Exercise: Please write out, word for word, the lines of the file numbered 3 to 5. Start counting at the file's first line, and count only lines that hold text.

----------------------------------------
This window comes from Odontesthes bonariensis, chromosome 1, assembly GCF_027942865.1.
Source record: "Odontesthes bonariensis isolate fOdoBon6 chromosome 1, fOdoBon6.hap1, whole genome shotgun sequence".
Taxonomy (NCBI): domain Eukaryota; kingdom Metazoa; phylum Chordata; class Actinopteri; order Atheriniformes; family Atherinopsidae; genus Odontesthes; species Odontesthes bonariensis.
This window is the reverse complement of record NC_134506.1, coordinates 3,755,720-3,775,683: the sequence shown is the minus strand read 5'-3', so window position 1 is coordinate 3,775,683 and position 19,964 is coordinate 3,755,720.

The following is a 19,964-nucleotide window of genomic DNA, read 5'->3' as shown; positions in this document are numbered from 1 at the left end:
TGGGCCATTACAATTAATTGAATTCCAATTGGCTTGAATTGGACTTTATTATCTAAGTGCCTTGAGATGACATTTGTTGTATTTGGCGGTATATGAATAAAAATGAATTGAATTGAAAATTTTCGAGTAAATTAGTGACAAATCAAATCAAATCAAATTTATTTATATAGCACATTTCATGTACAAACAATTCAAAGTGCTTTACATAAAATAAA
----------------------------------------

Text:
Taxonomy (NCBI): domain Eukaryota; kingdom Metazoa; phylum Chordata; class Actinopteri; order Atheriniformes; family Atherinopsidae; genus Odontesthes; species Odontesthes bonariensis.
This window is the reverse complement of record NC_134506.1, coordinates 3,755,720-3,775,683: the sequence shown is the minus strand read 5'-3', so window position 1 is coordinate 3,775,683 and position 19,964 is coordinate 3,755,720.

The following is a 19,964-nucleotide window of genomic DNA, read 5'->3' as shown; positions in this document are numbered from 1 at the left end: